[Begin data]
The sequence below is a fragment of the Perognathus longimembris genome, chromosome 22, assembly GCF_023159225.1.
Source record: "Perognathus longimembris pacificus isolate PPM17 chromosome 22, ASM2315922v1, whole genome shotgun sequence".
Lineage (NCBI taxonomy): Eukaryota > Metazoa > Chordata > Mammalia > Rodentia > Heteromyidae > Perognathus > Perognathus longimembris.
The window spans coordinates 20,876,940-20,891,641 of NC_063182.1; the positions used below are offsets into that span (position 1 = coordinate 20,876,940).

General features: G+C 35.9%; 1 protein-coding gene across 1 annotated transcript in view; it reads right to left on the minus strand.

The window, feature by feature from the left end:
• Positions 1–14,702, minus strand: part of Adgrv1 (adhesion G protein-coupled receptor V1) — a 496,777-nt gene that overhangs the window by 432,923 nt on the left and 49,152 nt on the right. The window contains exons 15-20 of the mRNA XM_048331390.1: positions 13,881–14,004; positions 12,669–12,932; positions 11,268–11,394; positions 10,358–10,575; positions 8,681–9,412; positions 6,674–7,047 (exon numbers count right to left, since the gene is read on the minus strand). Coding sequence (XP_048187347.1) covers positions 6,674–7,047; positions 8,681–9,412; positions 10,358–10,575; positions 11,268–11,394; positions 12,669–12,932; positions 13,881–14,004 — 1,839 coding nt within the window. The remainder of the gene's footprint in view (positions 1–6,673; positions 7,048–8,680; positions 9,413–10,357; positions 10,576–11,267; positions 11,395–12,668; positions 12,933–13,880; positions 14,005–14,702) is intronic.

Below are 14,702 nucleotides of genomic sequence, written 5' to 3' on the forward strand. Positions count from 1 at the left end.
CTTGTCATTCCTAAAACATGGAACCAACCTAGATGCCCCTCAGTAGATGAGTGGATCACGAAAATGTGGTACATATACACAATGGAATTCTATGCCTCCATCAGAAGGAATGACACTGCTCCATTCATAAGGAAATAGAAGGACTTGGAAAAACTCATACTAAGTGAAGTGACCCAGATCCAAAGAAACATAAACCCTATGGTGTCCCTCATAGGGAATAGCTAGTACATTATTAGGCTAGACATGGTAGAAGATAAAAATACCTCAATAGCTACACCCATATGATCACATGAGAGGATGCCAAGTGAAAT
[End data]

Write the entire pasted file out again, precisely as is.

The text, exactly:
The sequence below is a fragment of the Perognathus longimembris genome, chromosome 22, assembly GCF_023159225.1.
Source record: "Perognathus longimembris pacificus isolate PPM17 chromosome 22, ASM2315922v1, whole genome shotgun sequence".
Lineage (NCBI taxonomy): Eukaryota > Metazoa > Chordata > Mammalia > Rodentia > Heteromyidae > Perognathus > Perognathus longimembris.
The window spans coordinates 20,876,940-20,891,641 of NC_063182.1; the positions used below are offsets into that span (position 1 = coordinate 20,876,940).

General features: G+C 35.9%; 1 protein-coding gene across 1 annotated transcript in view; it reads right to left on the minus strand.

The window, feature by feature from the left end:
• Positions 1–14,702, minus strand: part of Adgrv1 (adhesion G protein-coupled receptor V1) — a 496,777-nt gene that overhangs the window by 432,923 nt on the left and 49,152 nt on the right. The window contains exons 15-20 of the mRNA XM_048331390.1: positions 13,881–14,004; positions 12,669–12,932; positions 11,268–11,394; positions 10,358–10,575; positions 8,681–9,412; positions 6,674–7,047 (exon numbers count right to left, since the gene is read on the minus strand). Coding sequence (XP_048187347.1) covers positions 6,674–7,047; positions 8,681–9,412; positions 10,358–10,575; positions 11,268–11,394; positions 12,669–12,932; positions 13,881–14,004 — 1,839 coding nt within the window. The remainder of the gene's footprint in view (positions 1–6,673; positions 7,048–8,680; positions 9,413–10,357; positions 10,576–11,267; positions 11,395–12,668; positions 12,933–13,880; positions 14,005–14,702) is intronic.

Below are 14,702 nucleotides of genomic sequence, written 5' to 3' on the forward strand. Positions count from 1 at the left end.
CTTGTCATTCCTAAAACATGGAACCAACCTAGATGCCCCTCAGTAGATGAGTGGATCACGAAAATGTGGTACATATACACAATGGAATTCTATGCCTCCATCAGAAGGAATGACACTGCTCCATTCATAAGGAAATAGAAGGACTTGGAAAAACTCATACTAAGTGAAGTGACCCAGATCCAAAGAAACATAAACCCTATGGTGTCCCTCATAGGGAATAGCTAGTACATTATTAGGCTAGACATGGTAGAAGATAAAAATACCTCAATAGCTACACCCATATGATCACATGAGAGGATGCCAAGTGAAAT